Collaborative Librarianship | The Future Librarian | Scoop.it

This journal is dedicated to the topic of cooperative librarianship, or to any aspect of resource sharing or coordinated library services.  At its center, Collaborative Librarianship (CL) consists of scholarly, peer-reviewed articles covering a wide variety of topics related to collaboration among libraries of any type or related to collaboration between libraries and other agencies and organizations. CL articles approach these topics in a variety of ways, including historically, quantitatively, qualitatively, analytically, theoretically, philosophically, or practically.

 

Features of Collaborative Librarianship include:

Open Access/Online Availability Peer Reviewed Scholarly Articles Better/Best practices Engagement of a Wide Scope of Issues library-to-library cooperation sharing resources and expertise library-to-business partnerships local, regional, national and international collaboration professional, consortium and association partnerships history of library collaboration

This journal provides immediate open access to its content on the principle that making research freely available to the public supports a greater global exchange of knowledge.

 

We encourage research librarians to list this journal among their library's electronic journal holdings.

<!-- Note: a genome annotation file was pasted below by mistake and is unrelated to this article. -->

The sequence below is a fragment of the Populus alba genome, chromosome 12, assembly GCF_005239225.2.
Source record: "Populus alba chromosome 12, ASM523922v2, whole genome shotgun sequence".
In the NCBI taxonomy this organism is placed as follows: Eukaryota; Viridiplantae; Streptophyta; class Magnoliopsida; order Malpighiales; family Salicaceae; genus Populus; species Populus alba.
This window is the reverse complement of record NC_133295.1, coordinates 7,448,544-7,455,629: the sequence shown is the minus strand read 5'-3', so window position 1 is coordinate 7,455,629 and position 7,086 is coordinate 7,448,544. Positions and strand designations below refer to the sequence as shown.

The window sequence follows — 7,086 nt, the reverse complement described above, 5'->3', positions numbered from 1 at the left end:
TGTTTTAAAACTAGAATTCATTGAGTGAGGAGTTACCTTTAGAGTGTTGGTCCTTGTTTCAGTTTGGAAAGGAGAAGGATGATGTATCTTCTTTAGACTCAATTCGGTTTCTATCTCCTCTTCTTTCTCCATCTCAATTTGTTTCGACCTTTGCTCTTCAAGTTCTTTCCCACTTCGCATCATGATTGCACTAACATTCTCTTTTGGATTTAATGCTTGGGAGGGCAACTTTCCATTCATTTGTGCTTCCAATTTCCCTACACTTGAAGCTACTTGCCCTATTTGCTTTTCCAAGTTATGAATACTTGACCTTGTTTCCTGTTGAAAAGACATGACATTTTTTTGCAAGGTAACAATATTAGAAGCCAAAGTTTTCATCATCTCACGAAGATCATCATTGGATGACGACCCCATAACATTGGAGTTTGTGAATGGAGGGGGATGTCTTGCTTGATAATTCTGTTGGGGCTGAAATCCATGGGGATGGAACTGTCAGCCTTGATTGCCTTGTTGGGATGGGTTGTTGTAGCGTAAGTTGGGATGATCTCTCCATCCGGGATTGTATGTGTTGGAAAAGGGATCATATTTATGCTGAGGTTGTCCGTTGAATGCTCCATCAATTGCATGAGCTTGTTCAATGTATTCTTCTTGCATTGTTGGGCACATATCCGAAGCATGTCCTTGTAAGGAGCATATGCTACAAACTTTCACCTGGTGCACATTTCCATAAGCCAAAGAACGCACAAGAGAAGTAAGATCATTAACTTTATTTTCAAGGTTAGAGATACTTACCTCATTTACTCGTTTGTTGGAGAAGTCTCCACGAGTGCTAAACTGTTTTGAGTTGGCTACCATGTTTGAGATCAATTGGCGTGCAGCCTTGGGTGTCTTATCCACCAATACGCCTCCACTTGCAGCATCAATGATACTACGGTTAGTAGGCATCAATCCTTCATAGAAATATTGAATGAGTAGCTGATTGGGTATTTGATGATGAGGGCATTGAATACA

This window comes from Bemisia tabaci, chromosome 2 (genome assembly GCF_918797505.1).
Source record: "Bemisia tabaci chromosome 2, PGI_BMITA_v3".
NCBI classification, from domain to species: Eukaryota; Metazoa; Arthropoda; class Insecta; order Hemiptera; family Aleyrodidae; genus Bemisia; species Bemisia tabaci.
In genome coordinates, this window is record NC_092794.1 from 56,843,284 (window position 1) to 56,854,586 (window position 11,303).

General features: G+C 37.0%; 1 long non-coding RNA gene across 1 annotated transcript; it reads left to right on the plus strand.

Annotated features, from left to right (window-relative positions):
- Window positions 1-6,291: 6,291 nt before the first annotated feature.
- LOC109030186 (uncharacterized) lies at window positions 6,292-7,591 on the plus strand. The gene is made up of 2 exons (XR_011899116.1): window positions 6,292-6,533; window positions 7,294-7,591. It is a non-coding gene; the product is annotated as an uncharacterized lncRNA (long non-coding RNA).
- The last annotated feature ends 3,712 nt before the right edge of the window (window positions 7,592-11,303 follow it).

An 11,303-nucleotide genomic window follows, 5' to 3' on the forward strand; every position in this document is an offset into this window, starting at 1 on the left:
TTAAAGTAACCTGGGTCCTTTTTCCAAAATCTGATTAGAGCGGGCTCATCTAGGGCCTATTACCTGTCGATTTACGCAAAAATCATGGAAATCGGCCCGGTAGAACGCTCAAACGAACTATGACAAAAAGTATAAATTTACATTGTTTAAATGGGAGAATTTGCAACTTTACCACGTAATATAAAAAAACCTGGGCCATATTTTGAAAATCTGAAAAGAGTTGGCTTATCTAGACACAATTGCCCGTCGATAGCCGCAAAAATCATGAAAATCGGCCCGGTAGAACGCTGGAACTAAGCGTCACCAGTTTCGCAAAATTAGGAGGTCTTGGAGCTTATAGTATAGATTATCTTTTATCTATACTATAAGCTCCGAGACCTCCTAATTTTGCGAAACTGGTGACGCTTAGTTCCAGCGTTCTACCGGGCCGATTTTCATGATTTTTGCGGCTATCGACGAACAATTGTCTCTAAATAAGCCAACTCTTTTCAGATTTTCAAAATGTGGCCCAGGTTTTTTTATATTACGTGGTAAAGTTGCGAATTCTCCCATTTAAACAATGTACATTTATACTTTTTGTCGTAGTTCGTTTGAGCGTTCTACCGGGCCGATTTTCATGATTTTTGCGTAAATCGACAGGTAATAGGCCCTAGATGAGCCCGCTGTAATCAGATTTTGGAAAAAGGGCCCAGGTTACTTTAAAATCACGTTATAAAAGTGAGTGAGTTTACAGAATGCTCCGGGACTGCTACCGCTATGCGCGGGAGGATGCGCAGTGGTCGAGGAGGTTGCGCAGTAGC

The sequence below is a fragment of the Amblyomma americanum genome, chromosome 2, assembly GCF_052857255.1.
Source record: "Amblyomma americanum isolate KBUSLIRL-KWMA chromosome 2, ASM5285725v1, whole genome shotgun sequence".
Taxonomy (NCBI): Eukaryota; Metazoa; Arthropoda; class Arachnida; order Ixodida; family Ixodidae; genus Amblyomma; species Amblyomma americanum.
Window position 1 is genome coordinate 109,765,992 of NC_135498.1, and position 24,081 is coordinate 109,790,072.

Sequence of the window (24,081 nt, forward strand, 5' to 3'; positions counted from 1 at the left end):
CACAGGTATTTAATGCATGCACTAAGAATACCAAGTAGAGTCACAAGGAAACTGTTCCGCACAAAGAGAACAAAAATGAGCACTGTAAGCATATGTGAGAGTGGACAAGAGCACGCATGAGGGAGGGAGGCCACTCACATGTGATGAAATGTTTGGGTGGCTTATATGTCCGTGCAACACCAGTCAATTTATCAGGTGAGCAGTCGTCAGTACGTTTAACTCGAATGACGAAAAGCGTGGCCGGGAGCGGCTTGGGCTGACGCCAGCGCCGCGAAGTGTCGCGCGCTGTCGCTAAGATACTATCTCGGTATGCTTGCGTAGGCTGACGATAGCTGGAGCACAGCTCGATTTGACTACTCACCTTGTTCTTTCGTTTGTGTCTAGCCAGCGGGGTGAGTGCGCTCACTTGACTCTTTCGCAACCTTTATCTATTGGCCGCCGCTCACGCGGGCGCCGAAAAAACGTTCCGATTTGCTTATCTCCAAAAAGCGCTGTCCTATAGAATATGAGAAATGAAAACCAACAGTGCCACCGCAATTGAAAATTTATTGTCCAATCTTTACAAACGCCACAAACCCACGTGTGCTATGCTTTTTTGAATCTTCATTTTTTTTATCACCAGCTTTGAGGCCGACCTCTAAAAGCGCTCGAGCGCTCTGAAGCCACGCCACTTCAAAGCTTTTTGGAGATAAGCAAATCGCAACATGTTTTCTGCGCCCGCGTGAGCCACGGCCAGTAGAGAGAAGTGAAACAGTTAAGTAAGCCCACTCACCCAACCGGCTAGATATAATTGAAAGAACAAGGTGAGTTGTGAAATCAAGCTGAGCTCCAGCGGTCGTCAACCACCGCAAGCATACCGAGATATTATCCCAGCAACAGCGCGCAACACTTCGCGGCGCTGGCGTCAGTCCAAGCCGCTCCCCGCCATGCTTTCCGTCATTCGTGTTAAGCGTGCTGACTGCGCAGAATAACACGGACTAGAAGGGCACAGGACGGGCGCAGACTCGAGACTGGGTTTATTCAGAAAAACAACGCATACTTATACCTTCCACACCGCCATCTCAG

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Project MUSE Launches University Press Content Consortium

Project MUSE Launches University Press Content Consortium | The Future Librarian | Scoop.it

The book collections offer thousands of peer-reviewed digital books from over 65 major university presses and scholarly publishers and allow books to be discovered and searched in an integrated environment with content from nearly 500 journals currently on MUSE.

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A Window on Library Collaboration in Southeast Asia: Insights and Perspectives

A Window on Library Collaboration in Southeast Asia: Insights and Perspectives | The Future Librarian | Scoop.it

Collaborative Librarianship Advisory Board Member, Lourdes T. David, provides an overview of library collaboration in the Philippines and in other countries in Southeast Asia. 

 

As part of a series of interviews with members of the Advisory Board, Ms 

David was asked to reflect on her experience as a librarian and, in particular, aspects of library collaboration in the Philippines and Southeast Asia. She brings to the Journal an extensive resume of library work covering several decades reaching across the Philippines and many other